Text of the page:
2008 Conference - The Battle for the FaithDeep in History

The Roots of Fundamentalism – Richard Chacon

March 1, 2017 One Comment

The word “Fundamentalism” gets tossed around a lot these days, often used to describe anyone who is a strict adherent to any religious belief. Historically speaking, however, “Fundamentalism” refers to a specific type of Christianity adhered to by early 20th century Protestants. Richard Chacon looks at the history of Christianity in the American Colonies, the Great Awakenings, and other factors that led to the development of this particularly American form of Christianity.

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Study Questions:

-What was colonial religious life like before the First (Colonial) Great Awakening?

-What effect did the Age of Enlightenment have on Protestants in the American colonies?

-What influence did old-world “pietism” and class conflict have on the colonial Great Awakening?

-What were the successes of the Great Awakening and what effects do you think they have had on American Christianity?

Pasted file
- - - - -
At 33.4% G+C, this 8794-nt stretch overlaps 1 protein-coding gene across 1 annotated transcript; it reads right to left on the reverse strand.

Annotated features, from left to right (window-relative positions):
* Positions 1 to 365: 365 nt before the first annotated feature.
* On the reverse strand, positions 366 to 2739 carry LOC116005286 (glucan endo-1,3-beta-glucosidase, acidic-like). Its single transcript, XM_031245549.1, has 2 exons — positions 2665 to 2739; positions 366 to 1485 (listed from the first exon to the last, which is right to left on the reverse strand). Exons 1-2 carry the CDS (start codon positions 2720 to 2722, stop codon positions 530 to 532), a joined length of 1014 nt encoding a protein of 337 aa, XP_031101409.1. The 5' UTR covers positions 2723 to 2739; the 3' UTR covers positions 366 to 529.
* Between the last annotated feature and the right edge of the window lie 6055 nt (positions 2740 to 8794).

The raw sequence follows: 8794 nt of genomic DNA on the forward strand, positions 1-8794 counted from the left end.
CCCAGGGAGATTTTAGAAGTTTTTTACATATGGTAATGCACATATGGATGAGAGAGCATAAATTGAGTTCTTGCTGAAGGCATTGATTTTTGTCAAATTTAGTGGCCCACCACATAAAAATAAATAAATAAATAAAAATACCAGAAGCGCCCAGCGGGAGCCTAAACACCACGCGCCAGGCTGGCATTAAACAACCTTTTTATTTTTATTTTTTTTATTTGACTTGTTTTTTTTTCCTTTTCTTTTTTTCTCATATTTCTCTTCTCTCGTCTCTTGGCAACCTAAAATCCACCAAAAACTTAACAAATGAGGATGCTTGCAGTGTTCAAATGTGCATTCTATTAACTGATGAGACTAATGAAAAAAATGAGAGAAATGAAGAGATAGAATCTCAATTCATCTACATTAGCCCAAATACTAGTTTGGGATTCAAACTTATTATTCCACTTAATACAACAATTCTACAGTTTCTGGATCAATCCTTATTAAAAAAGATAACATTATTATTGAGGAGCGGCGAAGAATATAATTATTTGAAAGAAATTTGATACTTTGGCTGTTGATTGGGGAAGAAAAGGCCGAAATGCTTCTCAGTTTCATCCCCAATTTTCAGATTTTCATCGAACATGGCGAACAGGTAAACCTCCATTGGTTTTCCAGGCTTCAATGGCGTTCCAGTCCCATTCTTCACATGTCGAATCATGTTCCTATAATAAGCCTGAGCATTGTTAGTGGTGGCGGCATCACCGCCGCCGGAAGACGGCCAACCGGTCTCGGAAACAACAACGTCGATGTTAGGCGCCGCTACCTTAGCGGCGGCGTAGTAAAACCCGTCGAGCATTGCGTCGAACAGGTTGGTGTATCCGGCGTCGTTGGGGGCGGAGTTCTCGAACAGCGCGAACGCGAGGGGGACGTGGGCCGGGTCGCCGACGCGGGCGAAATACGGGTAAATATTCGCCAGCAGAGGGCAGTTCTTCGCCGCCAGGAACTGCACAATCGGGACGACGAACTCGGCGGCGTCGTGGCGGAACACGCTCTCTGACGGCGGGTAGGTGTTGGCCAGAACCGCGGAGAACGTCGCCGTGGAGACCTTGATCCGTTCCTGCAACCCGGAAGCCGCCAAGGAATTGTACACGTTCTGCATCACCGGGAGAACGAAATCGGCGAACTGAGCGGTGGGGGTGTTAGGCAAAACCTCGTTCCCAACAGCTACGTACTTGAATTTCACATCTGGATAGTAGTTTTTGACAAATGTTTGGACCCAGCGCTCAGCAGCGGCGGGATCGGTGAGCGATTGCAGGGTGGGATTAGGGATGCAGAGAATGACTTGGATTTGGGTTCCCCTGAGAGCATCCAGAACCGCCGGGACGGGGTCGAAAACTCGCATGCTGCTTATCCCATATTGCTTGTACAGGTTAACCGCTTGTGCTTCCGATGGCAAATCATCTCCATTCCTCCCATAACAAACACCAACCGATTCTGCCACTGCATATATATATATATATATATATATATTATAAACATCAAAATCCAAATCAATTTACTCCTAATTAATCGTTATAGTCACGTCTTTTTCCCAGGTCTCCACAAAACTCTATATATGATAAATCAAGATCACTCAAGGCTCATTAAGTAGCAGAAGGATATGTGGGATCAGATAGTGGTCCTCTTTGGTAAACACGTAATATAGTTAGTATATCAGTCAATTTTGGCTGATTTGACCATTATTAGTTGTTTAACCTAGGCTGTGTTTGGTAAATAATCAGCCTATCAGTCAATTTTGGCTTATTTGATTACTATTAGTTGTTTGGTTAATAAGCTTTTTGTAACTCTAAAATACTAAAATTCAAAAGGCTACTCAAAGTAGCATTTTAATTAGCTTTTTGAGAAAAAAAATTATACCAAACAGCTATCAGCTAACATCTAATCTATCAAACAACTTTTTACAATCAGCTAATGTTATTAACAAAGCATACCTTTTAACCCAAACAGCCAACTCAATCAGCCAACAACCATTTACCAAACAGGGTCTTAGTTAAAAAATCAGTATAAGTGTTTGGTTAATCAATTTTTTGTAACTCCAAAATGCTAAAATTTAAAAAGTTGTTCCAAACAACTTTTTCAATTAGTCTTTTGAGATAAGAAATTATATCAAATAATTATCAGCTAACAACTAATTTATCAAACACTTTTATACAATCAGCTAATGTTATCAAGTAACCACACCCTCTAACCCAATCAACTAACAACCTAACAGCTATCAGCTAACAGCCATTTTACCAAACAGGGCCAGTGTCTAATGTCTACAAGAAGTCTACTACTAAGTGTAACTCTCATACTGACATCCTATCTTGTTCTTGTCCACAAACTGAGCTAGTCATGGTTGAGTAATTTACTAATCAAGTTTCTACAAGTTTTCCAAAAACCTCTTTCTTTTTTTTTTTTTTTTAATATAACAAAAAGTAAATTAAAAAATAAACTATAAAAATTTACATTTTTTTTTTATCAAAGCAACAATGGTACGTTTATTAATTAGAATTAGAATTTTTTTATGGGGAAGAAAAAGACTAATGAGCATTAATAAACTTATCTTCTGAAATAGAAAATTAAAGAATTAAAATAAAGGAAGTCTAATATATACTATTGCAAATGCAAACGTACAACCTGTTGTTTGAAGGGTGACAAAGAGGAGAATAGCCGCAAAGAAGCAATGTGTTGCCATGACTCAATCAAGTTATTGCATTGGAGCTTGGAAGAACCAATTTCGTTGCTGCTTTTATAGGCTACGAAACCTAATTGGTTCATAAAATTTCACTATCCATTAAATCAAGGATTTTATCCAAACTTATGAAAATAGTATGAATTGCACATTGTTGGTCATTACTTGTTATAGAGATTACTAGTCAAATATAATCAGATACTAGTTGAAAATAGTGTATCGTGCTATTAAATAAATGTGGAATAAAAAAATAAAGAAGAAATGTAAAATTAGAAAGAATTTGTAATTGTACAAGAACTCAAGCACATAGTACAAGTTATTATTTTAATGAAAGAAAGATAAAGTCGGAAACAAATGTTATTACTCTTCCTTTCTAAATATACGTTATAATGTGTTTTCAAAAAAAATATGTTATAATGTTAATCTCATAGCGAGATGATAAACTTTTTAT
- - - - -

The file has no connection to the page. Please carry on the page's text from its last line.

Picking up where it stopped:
-How did the Great Awakening of colonial America lead to Protestant Fundamentalism? How does this groundwork help you better understand Fundamentalism?


Christian fundamentalism: “A Fundamentalist,” as defined by Dr. Chacon, “is a biblical literalist who believes that one must be a biblical literalist in order to be ‘saved.’” The Christian fundamentalist movement was a reaction against theological and cultural modernism.

Age of Enlightenment: The 18th century European movement, based on the premise of the innate goodness of humanity; that through the hard work and effort, humanity could build a better society. Characterized by optimism and popular among the educated, wealthy, and establishment clergy, but not prevalent among the common people.

Pietism: A reaction to perceived legalism in the Protestantism of Europe. Pietists set the stage for the Great Awakening.

First Great Awakening (1739-1745): Also referred to as “the Great Revival.” A movement experienced by one out of every three American colonialists. Characterized by the belief in the inherent depravity of human kind, stressed emotionalism over intellectual pursuit, anti-established Protestantism, and the rejection of sacramental theology.